But here's a start - a small post admittedly, and I shall add more in the coming weeks. Another thing that I am going to do is to start posting to this blog photos that I have taken at IIMB during my more than two years in the program.
I think the PGSEM is a fantastic program for working professionals in Bangalore, and now Chennai also. I say Bangalore because this is a part-time program with campus requirements two days a week. The program is near-identical to IIMB's full time MBA program (PGP), the name and misconceptions notwithstanding. The faculty that teaches us is the same, which by and large is exceptional.
The program offers ample scope for someone to specialize in an area of their choice. Admittedly the depth of specialization is not as much as one would prefer, but hopefully this is something the current and future batches will work on (more about this in a future post). Consider this, if you wanted to focus on Finance, your choices would have been:
- Management Accounting (Financial and cost accounting)
- Corporate Finance
Electives (starting with the Jun academic quarter 2004-05):
- Banking, Financial Markets, and Systems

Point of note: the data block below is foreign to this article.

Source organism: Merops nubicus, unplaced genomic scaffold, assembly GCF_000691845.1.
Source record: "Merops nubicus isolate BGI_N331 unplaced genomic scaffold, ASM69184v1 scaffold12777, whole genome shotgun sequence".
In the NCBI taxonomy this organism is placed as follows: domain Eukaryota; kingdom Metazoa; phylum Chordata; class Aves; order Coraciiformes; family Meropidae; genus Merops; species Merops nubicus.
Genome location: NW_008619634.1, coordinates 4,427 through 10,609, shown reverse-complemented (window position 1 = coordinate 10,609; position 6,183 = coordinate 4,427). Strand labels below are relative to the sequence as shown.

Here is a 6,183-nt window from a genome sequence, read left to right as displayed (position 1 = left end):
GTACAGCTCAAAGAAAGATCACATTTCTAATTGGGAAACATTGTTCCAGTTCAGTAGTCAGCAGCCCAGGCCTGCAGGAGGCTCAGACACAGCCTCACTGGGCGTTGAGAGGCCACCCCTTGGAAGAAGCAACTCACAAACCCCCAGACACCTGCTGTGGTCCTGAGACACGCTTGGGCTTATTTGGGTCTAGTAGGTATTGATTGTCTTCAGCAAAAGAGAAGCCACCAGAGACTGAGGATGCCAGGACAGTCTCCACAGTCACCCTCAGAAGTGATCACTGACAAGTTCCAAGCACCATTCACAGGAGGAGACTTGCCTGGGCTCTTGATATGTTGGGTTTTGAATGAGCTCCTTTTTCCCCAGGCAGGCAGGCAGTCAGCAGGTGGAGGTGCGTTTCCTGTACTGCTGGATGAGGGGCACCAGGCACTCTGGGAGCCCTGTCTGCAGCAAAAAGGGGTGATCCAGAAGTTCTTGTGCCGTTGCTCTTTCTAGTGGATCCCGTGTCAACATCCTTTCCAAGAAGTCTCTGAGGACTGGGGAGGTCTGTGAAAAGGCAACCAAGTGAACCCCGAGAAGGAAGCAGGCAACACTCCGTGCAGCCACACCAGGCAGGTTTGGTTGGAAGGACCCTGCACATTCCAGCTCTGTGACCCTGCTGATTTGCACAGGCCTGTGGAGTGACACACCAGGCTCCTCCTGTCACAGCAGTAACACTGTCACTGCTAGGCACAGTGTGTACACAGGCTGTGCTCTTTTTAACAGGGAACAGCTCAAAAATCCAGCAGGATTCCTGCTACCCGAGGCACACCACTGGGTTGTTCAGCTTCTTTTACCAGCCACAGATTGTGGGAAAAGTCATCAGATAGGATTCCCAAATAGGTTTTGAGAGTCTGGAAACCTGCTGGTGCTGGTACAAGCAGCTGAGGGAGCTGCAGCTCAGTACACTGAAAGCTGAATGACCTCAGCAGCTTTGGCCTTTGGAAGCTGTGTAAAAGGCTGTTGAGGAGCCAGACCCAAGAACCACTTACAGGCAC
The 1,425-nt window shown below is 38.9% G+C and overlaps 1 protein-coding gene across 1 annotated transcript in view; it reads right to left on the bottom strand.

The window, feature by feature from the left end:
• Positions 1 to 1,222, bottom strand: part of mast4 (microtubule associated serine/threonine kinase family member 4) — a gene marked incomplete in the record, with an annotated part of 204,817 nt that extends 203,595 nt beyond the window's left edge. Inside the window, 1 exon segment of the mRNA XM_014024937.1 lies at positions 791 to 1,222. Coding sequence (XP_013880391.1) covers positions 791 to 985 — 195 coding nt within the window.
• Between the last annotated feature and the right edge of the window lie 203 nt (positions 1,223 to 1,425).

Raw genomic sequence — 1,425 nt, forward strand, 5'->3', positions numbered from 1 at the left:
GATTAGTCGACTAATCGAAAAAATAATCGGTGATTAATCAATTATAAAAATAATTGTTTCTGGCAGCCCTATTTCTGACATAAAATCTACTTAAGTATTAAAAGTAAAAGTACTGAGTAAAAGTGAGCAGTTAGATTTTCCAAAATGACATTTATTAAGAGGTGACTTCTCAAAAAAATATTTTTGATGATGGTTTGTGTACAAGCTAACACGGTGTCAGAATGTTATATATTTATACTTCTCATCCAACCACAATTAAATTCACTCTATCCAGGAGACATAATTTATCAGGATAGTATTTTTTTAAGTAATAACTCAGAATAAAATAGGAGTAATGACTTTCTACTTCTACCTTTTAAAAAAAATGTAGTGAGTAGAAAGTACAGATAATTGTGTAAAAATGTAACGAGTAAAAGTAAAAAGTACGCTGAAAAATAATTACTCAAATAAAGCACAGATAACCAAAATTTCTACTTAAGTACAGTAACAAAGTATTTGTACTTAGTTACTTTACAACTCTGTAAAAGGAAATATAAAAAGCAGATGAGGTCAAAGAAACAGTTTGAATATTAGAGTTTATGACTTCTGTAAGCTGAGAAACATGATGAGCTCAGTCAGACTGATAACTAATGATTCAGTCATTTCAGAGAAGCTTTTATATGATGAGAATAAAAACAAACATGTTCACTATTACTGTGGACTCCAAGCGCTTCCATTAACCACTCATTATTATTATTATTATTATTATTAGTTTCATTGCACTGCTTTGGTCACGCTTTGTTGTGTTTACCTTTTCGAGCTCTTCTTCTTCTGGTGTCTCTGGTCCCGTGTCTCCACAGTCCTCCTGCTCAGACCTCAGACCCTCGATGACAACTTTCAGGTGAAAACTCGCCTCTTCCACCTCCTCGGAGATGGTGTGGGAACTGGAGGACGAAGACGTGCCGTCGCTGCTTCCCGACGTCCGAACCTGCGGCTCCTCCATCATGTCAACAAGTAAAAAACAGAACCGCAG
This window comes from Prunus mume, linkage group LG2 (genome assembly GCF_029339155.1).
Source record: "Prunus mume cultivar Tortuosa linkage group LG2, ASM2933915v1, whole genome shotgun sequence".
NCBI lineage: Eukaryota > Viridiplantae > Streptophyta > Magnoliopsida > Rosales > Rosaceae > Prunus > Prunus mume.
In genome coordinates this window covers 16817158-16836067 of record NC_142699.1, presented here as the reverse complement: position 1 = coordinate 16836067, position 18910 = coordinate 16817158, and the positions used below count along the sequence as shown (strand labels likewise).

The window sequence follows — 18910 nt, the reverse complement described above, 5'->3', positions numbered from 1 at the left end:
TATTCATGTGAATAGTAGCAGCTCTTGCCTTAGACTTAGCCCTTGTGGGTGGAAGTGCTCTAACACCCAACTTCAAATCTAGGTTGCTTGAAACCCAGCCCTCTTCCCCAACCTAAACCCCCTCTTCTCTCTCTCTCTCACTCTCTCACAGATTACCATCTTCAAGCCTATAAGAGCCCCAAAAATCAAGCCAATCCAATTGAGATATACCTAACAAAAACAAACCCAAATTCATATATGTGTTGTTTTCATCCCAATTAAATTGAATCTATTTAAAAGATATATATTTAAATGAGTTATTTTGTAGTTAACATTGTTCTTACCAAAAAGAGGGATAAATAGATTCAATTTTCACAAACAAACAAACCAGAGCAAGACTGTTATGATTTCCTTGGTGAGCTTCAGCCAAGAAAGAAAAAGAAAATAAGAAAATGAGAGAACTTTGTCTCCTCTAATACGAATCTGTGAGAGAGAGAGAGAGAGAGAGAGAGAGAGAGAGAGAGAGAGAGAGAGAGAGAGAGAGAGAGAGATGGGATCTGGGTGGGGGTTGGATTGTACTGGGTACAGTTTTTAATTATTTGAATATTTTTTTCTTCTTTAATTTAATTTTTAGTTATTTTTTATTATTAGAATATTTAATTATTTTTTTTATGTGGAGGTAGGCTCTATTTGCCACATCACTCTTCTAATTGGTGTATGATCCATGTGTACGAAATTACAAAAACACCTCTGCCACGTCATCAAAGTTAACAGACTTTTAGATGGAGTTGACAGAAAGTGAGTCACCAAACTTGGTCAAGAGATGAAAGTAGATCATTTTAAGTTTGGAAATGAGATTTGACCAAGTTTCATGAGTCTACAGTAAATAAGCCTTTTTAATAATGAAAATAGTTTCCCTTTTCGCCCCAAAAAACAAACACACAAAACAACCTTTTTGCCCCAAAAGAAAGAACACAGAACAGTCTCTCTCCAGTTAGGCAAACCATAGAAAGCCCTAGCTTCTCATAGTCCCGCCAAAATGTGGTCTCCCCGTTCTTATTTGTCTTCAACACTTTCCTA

- Risk Management for Insurance Professionals
- Computational Finance
- International Banking
- Corporate Valuation
- Global Financial Markets
- New Enteprise Financing
- Coporate Tax Management
- Mergers & Acquisitions
- Financial Risk Management
- Financial Statement Analysis
- Fixed Income Securities and Derivatives
I can think of a dozen courses that could have been offered in addition to the ones listed above, like Financial Derivatives, International Finance, Introduction to Capital Market Theory, Fixed Income Securities, Advance Corporate Finance, Indirect Taxation, General Insurance, Insurance and Pension Funds, etc... But one would accept that the above courses offered themselves would allow a student to get a good grasp of the basics (and more) of finance.
Similarly, if you wanted to focus on Marketing and related areas, the PGSEM has a lot to offer:
- Principles of Marketing
- Marketing Research
- Business Marketing Strategy
- Business Data Mining and Decision Models
- Product Management
- Advertising Management
- Sales Force Management
- eBusiness Models and Strategies
- Management of Alliances
- Services Marketing Management
I think that PGSEM is weak when it comes to the breadth and depth in marketing courses. Courses that could have been offered but were not (will discuss this in a later post) include brand management, Consumer Behaviour, Retailing Management, Competitive Marketing Strategy, Sales and Distribution Management, International Business Negotiation Skills.
In my opinion, the value of the PGSEM starts to become apparent in the second year when I (and others) started to see the integrative nature of an MBA. No course really exists in a vacuum: you cannot design a sales force without knowing the kind of market you are working in, or the kind of organizational structure you have or want to put in place, not to mention how you are going to market and advertise your products...
More in the coming weeks...